Today, the Supreme Court issued a short opinion declining to decide the limits of cy pres settlements and returning the case to the lower courts to address standing in the first instance.

Background: Three named plaintiffs brought class-action claims against Google for alleged violations of the Stored Communications Act and various state-law claims. The parties negotiated a class-wide settlement that would require Google to include disclosures on some of its webpages and distribute more than $5 million in payments to cy pres recipients who submitted detailed proposals for how the funds would be used to address Internet issues related to the allegations in the plaintiffs’ complaints. The lower courts approved the settlement.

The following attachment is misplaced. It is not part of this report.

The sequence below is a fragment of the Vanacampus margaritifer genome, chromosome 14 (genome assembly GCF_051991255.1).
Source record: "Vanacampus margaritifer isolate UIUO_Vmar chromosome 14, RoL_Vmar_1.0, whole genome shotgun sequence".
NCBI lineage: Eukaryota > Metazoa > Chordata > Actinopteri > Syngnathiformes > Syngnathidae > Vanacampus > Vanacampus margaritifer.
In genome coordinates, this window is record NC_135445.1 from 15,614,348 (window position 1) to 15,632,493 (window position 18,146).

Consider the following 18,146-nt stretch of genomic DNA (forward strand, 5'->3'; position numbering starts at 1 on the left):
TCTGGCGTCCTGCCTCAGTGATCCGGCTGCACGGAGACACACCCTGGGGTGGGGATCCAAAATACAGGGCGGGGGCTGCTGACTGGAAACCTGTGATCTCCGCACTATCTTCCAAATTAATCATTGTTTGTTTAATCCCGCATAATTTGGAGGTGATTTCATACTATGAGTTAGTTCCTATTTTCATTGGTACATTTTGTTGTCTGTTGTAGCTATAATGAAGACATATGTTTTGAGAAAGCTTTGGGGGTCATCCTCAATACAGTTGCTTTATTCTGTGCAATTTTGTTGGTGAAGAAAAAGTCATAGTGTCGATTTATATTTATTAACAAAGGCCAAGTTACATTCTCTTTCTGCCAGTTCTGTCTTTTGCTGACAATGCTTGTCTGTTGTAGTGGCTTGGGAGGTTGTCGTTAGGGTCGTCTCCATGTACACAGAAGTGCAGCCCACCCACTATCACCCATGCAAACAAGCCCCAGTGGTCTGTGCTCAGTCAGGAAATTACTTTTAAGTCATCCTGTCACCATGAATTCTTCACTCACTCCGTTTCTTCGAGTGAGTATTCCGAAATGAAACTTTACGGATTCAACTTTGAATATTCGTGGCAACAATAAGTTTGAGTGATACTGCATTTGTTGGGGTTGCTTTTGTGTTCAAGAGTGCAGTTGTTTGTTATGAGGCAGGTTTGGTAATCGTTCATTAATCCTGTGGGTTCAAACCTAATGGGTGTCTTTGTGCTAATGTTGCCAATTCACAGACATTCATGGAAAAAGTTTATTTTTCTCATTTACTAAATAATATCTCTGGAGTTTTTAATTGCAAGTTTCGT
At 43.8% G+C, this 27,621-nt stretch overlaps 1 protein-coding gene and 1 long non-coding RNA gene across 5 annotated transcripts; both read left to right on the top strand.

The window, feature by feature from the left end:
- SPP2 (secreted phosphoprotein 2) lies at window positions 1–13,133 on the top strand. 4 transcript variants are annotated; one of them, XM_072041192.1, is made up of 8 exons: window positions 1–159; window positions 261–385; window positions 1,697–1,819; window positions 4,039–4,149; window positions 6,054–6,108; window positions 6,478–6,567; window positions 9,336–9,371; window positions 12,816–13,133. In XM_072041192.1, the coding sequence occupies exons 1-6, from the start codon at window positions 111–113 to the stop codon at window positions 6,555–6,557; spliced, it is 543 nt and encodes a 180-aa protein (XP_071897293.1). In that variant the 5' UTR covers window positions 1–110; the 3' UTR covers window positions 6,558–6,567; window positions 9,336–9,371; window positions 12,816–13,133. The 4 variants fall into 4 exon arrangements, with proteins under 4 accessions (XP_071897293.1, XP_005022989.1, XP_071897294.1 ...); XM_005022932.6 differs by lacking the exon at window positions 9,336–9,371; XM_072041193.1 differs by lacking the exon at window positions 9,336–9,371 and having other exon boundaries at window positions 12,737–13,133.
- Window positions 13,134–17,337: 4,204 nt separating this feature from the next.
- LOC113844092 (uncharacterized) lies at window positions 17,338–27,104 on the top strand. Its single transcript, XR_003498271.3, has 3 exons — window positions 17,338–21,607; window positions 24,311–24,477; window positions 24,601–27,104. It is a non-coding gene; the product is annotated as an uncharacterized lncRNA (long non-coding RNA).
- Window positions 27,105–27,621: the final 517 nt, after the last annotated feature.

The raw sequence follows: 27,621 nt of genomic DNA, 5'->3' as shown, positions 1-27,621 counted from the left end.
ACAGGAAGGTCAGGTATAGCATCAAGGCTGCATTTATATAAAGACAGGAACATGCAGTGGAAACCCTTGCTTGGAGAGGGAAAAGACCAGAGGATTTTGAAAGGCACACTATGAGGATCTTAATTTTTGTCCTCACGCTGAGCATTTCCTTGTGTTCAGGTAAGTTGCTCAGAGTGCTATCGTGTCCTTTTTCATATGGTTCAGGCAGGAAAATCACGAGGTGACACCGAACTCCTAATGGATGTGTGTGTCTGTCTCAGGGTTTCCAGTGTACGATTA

Issue: Petitioners, who are objectors to the settlement, sought review to address the question whether, or in what circumstances, a cy pres award comports with the requirement in Federal Rule of Civil Procedure 23 that a class settlement must be “fair, reasonable, and adequate.”

Court’s Holding: The Court did not reach the merits of the question presented. Instead, it vacated the judgment below and remanded for the lower courts to consider in the first instance the “substantial questions about whether any of the named plaintiffs has standing to sue in light of our decision in” Spokeo, Inc. v. Robins, 136 S. Ct. 1540 (2016). The Court explained that a “court is powerless to approve a proposed class settlement if it lacks jurisdiction over the dispute, and federal courts lack jurisdiction if no named plaintiff has standing.”

Mayer Brown represents respondent Google.